So, it was just your average down-18 and stinking…up 7 late and sort of in control…locked in a fight for your tournament life…buzzer-beating deep 3….kind of game.
Life with the UConn basketball team, no matter the season, no matter the coach, is never boring.
UConn leaves the Wells Fargo Center with a 73-70 overtime win over Villanova thanks to Shabazz Napier’s 30-footer with .6 seconds to play in the extra session.
“I had a little flashback. It was weird because in high school I used to do that a lot, I used to hit a lot of game-winners,” Napier said. “Usually I hit them from real, real deep, and I wasn’t trying to be any closer.”
UConn associate head coach George Blaney had the same feeling, sort of. Napier probably had more time to get up a closer shot, but that’s sort of what he did at the end of the Cincinnati game, too (before being trumped).
“He does that. He did it in high school and he’s done it here,” Blaney said. “He’s really good at, when he feels it, he can pull up from almost any place.”
Napier wasn’t about to regret his shot selection.
“In those situations you don’t take the best shot, you take the most open shot,” Napier said.
— Napier also threw a little monocle, bulls-eye, three-finger celebration after his big shot. It’s the same move that got teammate DeAndre Daniels in some hot water with coach Jim Calhoun early in the season.
“I hit that and I was like ‘Bulls-eye’ so I put the three’s up,” Napier said. “When that happens, you can’t in trouble for that. Those are rare.”
— Napier’s shot didn’t exactly overshadow Jeremy Lamb’s evening. Lamb scored a career-high 32 points, including UConn’s first 10 in overtime.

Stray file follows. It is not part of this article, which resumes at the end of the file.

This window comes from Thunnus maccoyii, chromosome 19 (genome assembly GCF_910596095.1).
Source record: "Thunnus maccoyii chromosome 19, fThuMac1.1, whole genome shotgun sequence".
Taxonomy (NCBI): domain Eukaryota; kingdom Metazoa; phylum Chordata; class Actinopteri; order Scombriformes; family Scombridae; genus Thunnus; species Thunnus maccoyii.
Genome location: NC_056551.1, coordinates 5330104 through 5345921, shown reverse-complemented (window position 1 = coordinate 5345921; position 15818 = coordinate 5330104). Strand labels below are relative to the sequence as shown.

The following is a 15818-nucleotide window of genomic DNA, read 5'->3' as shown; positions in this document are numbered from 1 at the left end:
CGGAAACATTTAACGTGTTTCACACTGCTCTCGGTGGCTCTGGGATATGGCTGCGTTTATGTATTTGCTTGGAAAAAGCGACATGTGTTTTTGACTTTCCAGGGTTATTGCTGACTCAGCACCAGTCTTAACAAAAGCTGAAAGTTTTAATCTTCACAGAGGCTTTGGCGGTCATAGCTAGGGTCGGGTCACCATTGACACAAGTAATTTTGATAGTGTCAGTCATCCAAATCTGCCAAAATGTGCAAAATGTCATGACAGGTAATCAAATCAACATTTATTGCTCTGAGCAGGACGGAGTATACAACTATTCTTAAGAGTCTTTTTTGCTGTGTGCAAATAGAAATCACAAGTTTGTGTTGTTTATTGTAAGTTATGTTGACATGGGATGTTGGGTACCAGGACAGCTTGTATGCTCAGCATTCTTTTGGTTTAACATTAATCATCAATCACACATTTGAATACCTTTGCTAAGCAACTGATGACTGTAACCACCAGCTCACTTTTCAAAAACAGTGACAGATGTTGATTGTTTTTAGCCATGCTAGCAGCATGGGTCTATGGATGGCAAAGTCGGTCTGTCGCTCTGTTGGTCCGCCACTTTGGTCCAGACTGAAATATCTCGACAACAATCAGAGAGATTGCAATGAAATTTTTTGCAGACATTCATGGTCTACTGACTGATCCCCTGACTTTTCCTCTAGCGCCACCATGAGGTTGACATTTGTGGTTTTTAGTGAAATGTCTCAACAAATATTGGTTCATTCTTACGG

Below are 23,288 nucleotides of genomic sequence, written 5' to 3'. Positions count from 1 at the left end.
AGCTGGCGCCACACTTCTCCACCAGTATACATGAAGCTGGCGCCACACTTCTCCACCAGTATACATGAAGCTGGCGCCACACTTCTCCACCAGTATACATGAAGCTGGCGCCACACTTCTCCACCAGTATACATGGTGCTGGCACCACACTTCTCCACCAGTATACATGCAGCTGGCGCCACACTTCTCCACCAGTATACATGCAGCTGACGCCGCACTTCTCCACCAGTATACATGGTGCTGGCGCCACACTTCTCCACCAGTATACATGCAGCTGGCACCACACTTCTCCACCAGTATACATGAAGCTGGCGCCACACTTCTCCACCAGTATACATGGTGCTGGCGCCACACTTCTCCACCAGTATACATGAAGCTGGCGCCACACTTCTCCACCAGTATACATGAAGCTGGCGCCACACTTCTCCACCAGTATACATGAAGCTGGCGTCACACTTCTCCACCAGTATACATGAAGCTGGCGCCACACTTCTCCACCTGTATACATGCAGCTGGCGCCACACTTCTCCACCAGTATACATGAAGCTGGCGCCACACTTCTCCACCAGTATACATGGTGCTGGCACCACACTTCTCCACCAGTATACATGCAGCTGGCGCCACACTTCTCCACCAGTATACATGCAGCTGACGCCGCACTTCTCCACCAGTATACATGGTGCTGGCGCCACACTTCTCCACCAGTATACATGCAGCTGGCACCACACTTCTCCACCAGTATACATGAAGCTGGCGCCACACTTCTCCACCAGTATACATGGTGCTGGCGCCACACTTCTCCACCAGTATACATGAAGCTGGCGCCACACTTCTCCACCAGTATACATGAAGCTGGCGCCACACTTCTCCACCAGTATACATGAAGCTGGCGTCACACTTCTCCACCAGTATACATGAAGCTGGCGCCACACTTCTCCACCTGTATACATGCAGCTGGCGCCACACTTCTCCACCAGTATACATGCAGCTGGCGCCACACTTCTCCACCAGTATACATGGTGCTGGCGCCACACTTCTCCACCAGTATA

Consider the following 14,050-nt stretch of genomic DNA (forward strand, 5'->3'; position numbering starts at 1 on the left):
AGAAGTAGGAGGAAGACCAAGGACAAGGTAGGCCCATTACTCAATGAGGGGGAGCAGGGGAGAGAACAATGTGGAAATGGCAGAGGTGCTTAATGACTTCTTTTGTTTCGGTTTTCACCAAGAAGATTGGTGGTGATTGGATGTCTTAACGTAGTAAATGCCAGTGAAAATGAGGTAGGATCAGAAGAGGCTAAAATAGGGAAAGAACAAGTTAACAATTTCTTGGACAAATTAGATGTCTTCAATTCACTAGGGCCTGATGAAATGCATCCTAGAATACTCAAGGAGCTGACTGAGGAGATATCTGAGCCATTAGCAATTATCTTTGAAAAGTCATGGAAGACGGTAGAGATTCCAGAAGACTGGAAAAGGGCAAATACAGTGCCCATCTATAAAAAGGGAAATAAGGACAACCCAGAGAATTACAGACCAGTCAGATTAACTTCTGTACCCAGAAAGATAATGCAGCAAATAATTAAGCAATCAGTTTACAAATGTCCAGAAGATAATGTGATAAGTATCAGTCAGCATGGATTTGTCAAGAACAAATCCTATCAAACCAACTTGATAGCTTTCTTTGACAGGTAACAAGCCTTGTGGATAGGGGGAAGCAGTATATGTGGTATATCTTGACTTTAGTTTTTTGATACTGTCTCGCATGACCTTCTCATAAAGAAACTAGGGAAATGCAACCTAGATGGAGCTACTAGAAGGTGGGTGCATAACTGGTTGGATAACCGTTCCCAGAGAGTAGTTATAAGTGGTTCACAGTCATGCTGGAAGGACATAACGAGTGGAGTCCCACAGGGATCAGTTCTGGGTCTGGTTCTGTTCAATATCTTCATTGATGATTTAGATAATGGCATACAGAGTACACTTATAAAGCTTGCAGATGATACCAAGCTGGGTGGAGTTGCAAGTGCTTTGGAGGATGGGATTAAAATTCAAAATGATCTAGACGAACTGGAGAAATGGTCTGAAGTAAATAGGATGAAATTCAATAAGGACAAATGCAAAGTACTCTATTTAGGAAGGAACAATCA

“He started off really slowly. He took a couple of really bad shots early,” Blaney said. “But one of the things with shooters is you have to give them a little freedom. Once he gets it going, he’s nailing almost everything.”
— In case you were wondering, no decision has been made on Calhoun’s return yet.
An Associated Press story written and posted on several websites (including UConn’s official website) indicated Calhoun would definitely return for the Huskies’ game against Syracuse.
That is not the case, however. No determination has been made, yet.
— Now, to the heart of the matter. (What? No laugh? OK, moving on).
Napier called out his teammates for a lack of heart after the Marquette loss Saturday.
“At the end of the day we definitely didn’t need that from Shabazz or from anyone,” Roscoe Smith said after Monday’s game. “But I kind of think that he knew he messed up. But, you know, as a team we didn’t have any time of judgment on him. We still accept him with open arms.”
Lamb tried to say it wasn’t a big deal.
“I don’t want to say we didn’t pay attention to it but we didn’t try to dwell on it,” Lamb said. “We just tried to come to practice and work hard to respond.”
So were Napier’s words accurate?
“Not sure. Not sure,” Lamb said matter-of-factly.
For his part, Napier shrugged it off.
“They didn’t react in any way. They understood where I was coming from. I probably said too much and you guys (reporters) probably led it to a different point,” Napier said. “But I understand. I just want my teammates to go out there and give it their all. And today they did. I can’t complain.”
Blaney said it was simply a case of Napier talking too much.
“Shabazz speaks a lot all the time. I’m not really worried about that,” Blaney said. “He’s a competitor and he wants us to do well. Sometimes he talks a little bit too much. But he’s fine and the team is fine with it. They knew in most cases he was probably right.”
— Smith’s biggest asset was his defense on Villanova’s JayVaughn Pinkston, who was 5-for-17 from the floor.
Smith said he remembered playing against Pinkston in their AAU days and used it to his advantage.
“I kind of new all the moves,” Smith said. “That made it kind of easy for me.”
— How exactly did UConn go from down 18 points to up by seven?
“We’d been playing lousy offense. I’ve been saying that for a quite a while,” Blaney said. “I just thought we got much better as the game went along.”